This weekend brought a fresh twist to the ongoing saga that is eThekwini’s refusal to acknowledge their responsibility to people displaced by xenophobia. Our site monitors reported that “On Saturday, 5 July, Mr Manzi Mlungisa from Disaster Management came and told the refugees at the refugee camp that they are on their own as from Monday (7 July). They will come tomorrow and take away the tents and the refugees must leave and fend for themselves. He said that the City is not going to protect anyone anymore. He said that there have been no incidents of xenophobia.”

This despite the fact that our monitors reported last week that people in the temporary shelter at Cato Manor had actually been threatened on site.

So are we imagining that there are still xenophobic threats being made against these people? I doubt it. South Africa’s well-documented history of xenophobia is not going to change overnight just because Thabo Mbeki says everything is fine now. But let’s, for a moment, just assume that the good people of Durban are not planning to threaten, maim or kill these foreign nationals the minute they leave the shelters. Does that make it alright for the City to just dump them on the streets and tell them to get on with their lives? Most of these people have been in shelter for five to six weeks. They lost their homes and jobs (if they had any). They are traumatised and, with good reason or not, remain afraid for their lives. The least the City can do is assist them to reintegrate peacefully into communities, wouldn’t you think?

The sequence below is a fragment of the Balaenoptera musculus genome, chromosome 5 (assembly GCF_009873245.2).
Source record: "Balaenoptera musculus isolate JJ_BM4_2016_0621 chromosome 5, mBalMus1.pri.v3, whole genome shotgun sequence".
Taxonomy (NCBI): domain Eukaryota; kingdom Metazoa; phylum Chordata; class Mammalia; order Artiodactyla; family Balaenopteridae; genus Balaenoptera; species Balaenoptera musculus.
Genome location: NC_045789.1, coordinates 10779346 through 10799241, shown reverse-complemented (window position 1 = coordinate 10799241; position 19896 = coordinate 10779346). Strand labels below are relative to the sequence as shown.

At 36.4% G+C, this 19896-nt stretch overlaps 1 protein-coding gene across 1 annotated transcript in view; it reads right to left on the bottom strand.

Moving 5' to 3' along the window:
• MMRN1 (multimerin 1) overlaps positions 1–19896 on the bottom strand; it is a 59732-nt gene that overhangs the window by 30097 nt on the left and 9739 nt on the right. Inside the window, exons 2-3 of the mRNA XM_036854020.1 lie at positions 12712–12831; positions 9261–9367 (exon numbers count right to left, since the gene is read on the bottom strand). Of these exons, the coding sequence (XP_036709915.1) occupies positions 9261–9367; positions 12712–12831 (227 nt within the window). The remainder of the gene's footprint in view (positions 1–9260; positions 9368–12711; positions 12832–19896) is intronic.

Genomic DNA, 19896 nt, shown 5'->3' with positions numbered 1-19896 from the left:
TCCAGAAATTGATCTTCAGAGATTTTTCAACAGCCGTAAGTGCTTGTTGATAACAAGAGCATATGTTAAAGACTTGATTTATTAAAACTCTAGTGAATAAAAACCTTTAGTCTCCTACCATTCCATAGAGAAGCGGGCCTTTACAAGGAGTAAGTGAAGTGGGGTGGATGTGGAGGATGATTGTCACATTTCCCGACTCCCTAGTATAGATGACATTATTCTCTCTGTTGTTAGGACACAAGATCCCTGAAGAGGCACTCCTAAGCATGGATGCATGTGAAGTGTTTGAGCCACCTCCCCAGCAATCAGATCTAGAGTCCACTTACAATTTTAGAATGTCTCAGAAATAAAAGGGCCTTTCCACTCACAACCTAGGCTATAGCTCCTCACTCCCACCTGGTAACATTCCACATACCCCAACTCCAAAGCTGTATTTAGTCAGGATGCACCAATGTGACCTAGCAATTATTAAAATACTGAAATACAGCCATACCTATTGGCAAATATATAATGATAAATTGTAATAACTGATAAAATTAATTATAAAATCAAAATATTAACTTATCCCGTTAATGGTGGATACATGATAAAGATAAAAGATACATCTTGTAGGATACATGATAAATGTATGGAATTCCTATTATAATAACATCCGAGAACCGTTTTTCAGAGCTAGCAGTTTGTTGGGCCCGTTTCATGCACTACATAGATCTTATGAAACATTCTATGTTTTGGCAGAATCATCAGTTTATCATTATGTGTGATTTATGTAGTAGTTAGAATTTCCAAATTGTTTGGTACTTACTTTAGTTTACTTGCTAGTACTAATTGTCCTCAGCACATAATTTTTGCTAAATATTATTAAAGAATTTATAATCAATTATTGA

And if we don’t? Well, what’s 200 more homeless, desperate people on our streets. It’s not like they might turn to crime to feed their children, or be the victims of violence, or incite violence themselves. They’ll just dissappear, right? And then eThekwini can return to being a model municipality that takes care of all its citizens.

The Leaf Blower has a thoughtful blog post about the bureaucratic response in the Western Cape. Seems we are all in the same boat.

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